Leaders versus diplomats

Here's an example of the diplomacy whose success was essential to any regional alliances against the Ottoman Empire, an agreement so secret that Churchill and the other Dardanelles planners did not know of it. Such diplomacy's contradictory tangles doomed most combined actions — except, probably, the straightforward Anglo-French by-ships-alone operation:

As long ago as November 12, 1914, [British Foreign Minister] Grey had informed the Russian government that Russia's long standing desire for a warm water port would be gratified by the accession of Constantinople at the end of the war. This promise had followed a policy dating from 1908, which had been designed to prevent Russia from moving further south of Tabriz toward the British sphere of influence in Persia. It was also hoped that the promise of such a prize might keep Russia from making a separate peace. This policy had been confirmed as recently as January 14, 1915, although neither the British Cabinet nor the War Council was aware of it. ...

Much speculation, indeed much policy, had been directed towards drawing the Balkan States into the war against Germany and Austria on the assumption that a part of Turkey, preferably in or near the Straits of the Dardanelles, or even the city of Constantinople itself, could be offered to Greece as an inducement. Now, when it appeared certain that Greek forces would join the Allies' at the Dardanelles, Russia, in keeping with this secret agreement, took the one step that would keep the Greeks from aiding in any way at all. ...

Character and courage

Jeffrey Wallin sums up the commanding officer's conduct of the action:

Sober risk when the moment is right can be said to be the essence of military prudence, while the caution which would lose an extraordinary opportunity is the height of rashness. De Robeck ... ignored the Turkish shortage of ammunition and the need to demonstrate to Greece, Bulgaria, and Romania the military strength and staying power of the Allies. But these were vital factors. De Robeck may have thought he was proposing the surest, if slowest, method of reaching Constantinople. In fact, he substituted an extremely high risk operation for one in which very few lives and no important vessels had been lost. De Robeck almost certainly did not abandon the attack because of an unwillingness to meet the enemy in pitched battle. But in failing to take advantage of what was potentially the most important opportunity for victory since the opening month of the war, he demonstrated that though he was a good sailor, he was incapable of comprehending the highest reaches of his craft.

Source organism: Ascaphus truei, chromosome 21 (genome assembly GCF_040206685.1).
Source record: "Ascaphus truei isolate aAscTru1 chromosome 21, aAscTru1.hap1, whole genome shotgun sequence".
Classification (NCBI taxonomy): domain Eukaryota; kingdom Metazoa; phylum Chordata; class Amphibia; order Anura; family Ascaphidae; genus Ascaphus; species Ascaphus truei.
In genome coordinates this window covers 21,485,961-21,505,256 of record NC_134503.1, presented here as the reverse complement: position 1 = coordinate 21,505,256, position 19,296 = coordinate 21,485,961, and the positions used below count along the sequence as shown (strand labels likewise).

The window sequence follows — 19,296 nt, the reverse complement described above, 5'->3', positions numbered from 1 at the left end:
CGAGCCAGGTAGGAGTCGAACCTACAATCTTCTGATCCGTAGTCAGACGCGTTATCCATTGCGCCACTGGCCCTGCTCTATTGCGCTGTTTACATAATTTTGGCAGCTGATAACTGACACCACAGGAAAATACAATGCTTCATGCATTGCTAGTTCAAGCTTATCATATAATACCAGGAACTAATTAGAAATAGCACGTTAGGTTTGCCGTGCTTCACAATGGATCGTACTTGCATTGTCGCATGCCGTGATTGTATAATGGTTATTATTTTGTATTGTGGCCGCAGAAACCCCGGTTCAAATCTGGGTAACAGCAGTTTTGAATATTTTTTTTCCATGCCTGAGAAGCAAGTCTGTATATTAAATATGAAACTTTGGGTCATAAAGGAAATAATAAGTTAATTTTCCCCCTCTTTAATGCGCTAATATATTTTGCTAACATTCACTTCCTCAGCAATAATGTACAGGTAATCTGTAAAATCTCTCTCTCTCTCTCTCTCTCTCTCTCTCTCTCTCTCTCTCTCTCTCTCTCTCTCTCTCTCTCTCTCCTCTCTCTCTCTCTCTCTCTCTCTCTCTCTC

In a way, By Ships Alone can be looked at as a case study in leadership, with Churchill as the principal subject throughout. It is a superb case study of the qualities required and the effect on action when they are present or hobbled or absent. This is what statesmanship looks like, not in speeches but in the crucible.

Why was the Dardanelles campaign critical to the evaluation of Churchill's career, and why does it remain so? Harry V. Jaffa in his Foreword points out that

Churchill's detractors have shown a certain perspicacity in their concentration upon the Dardanelles, in their attempts to discredit his judgment. They rightly perceive that the principles that guided him then — at that summit where politics and strategy become one — were principles that guided him throughout his career. By taking it as proved that the failure at the Dardanelles was a failure of Churchill's fundamental conceptions concerning the conduct of war, they think that they have thereby discredited the positions he took in the great strategic decisions of the Second World War.